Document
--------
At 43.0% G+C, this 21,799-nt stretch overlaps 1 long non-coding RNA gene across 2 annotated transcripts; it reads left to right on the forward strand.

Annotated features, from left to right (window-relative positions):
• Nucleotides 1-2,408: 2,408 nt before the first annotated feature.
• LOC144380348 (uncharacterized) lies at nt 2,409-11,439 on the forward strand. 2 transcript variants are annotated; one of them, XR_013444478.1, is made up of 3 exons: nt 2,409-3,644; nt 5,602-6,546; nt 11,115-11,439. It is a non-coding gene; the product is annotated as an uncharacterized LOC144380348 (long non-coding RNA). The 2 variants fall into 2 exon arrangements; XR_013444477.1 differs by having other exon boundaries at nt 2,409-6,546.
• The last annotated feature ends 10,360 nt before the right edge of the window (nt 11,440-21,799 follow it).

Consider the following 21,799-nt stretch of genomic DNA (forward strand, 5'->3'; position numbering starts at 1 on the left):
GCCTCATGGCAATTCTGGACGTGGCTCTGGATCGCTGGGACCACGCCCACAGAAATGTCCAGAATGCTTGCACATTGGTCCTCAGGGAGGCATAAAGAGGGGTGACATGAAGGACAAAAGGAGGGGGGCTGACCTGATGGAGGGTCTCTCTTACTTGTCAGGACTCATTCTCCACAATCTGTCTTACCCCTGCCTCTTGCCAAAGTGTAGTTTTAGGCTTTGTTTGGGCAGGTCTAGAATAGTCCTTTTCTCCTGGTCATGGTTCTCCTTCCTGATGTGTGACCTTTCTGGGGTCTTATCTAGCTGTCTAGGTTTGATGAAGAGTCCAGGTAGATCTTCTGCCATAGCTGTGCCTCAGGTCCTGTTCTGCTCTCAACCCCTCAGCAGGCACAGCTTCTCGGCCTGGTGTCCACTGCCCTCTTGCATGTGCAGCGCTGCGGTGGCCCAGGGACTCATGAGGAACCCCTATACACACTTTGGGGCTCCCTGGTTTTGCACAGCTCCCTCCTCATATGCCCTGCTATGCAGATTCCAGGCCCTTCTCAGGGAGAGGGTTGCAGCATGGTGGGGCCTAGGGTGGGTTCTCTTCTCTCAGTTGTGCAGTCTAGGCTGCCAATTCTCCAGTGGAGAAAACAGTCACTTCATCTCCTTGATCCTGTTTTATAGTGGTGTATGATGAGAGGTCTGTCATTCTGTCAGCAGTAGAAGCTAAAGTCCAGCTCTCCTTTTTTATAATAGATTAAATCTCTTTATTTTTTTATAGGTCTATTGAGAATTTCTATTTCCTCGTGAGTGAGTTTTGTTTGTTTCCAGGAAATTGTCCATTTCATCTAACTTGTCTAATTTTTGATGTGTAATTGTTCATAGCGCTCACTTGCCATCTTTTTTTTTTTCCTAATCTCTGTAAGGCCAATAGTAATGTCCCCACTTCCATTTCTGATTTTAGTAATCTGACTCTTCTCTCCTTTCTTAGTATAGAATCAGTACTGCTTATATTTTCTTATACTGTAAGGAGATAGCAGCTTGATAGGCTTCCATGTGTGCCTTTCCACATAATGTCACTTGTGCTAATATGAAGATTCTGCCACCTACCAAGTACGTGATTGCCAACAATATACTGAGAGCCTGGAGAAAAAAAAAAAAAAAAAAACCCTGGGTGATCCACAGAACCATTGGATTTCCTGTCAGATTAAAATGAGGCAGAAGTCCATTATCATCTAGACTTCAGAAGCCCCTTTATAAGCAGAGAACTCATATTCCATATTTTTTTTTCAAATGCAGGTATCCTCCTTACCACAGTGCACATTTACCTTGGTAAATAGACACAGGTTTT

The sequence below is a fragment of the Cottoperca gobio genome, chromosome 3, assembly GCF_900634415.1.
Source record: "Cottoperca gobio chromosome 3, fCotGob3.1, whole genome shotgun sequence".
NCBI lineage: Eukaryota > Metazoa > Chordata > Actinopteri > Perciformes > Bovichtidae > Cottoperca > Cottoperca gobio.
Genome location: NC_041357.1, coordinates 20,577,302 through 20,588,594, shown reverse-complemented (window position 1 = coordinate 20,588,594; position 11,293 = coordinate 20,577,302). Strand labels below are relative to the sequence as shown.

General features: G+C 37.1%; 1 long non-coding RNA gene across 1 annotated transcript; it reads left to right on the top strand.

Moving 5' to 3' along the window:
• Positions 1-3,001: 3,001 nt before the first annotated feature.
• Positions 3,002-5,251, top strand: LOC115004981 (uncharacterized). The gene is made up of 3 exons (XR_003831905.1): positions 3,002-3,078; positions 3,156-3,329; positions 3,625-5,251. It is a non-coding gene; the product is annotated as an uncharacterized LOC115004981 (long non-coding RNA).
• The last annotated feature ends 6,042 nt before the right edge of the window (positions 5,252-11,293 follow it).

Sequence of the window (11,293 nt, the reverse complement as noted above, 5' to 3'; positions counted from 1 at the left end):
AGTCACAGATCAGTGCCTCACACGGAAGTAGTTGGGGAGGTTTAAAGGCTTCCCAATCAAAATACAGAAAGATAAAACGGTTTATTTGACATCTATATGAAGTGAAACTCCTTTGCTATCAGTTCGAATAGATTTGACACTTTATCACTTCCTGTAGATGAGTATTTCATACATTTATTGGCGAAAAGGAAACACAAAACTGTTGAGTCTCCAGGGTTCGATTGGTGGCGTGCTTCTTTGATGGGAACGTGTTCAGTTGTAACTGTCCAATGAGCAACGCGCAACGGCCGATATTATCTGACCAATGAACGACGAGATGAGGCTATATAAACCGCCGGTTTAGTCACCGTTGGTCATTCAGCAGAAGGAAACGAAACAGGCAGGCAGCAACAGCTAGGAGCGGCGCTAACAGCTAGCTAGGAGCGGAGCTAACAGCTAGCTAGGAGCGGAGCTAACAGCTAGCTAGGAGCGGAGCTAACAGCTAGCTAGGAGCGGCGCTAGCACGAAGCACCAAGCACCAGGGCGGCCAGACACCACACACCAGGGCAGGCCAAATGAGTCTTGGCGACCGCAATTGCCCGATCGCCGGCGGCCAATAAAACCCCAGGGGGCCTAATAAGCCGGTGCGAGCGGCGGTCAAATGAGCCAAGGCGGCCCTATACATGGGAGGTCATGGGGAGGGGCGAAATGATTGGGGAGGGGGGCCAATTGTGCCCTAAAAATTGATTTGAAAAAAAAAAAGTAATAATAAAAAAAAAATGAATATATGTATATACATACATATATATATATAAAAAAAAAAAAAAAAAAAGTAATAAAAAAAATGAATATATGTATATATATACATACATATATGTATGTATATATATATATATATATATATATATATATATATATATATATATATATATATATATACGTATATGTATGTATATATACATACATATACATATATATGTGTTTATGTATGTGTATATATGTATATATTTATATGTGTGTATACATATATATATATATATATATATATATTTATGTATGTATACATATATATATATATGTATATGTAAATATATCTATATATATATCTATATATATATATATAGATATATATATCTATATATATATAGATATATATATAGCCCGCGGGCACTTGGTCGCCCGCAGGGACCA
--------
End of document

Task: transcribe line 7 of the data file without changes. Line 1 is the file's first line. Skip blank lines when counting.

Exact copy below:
GCCTCATGGCAATTCTGGACGTGGCTCTGGATCGCTGGGACCACGCCCACAGAAATGTCCAGAATGCTTGCACATTGGTCCTCAGGGAGGCATAAAGAGGGGTGACATGAAGGACAAAAGGAGGGGGGCTGACCTGATGGAGGGTCTCTCTTACTTGTCAGGACTCATTCTCCACAATCTGTCTTACCCCTGCCTCTTGCCAAAGTGTAGTTTTAGGCTTTGTTTGGGCAGGTCTAGAATAGTCCTTTTCTCCTGGTCATGGTTCTCCTTCCTGATGTGTGACCTTTCTGGGGTCTTATCTAGCTGTCTAGGTTTGATGAAGAGTCCAGGTAGATCTTCTGCCATAGCTGTGCCTCAGGTCCTGTTCTGCTCTCAACCCCTCAGCAGGCACAGCTTCTCGGCCTGGTGTCCACTGCCCTCTTGCATGTGCAGCGCTGCGGTGGCCCAGGGACTCATGAGGAACCCCTATACACACTTTGGGGCTCCCTGGTTTTGCACAGCTCCCTCCTCATATGCCCTGCTATGCAGATTCCAGGCCCTTCTCAGGGAGAGGGTTGCAGCATGGTGGGGCCTAGGGTGGGTTCTCTTCTCTCAGTTGTGCAGTCTAGGCTGCCAATTCTCCAGTGGAGAAAACAGTCACTTCATCTCCTTGATCCTGTTTTATAGTGGTGTATGATGAGAGGTCTGTCATTCTGTCAGCAGTAGAAGCTAAAGTCCAGCTCTCCTTTTTTATAATAGATTAAATCTCTTTATTTTTTTATAGGTCTATTGAGAATTTCTATTTCCTCGTGAGTGAGTTTTGTTTGTTTCCAGGAAATTGTCCATTTCATCTAACTTGTCTAATTTTTGATGTGTAATTGTTCATAGCGCTCACTTGCCATCTTTTTTTTTTTCCTAATCTCTGTAAGGCCAATAGTAATGTCCCCACTTCCATTTCTGATTTTAGTAATCTGACTCTTCTCTCCTTTCTTAGTATAGAATCAGTACTGCTTATATTTTCTTATACTGTAAGGAGATAGCAGCTTGATAGGCTTCCATGTGTGCCTTTCCACATAATGTCACTTGTGCTAATATGAAGATTCTGCCACCTACCAAGTACGTGATTGCCAACAATATACTGAGAGCCTGGAGAAAAAAAAAAAAAAAAAAACCCTGGGTGATCCACAGAACCATTGGATTTCCTGTCAGATTAAAATGAGGCAGAAGTCCATTATCATCTAGACTTCAGAAGCCCCTTTATAAGCAGAGAACTCATATTCCATATTTTTTTTTCAAATGCAGGTATCCTCCTTACCACAGTGCACATTTACCTTGGTAAATAGACACAGGTTTT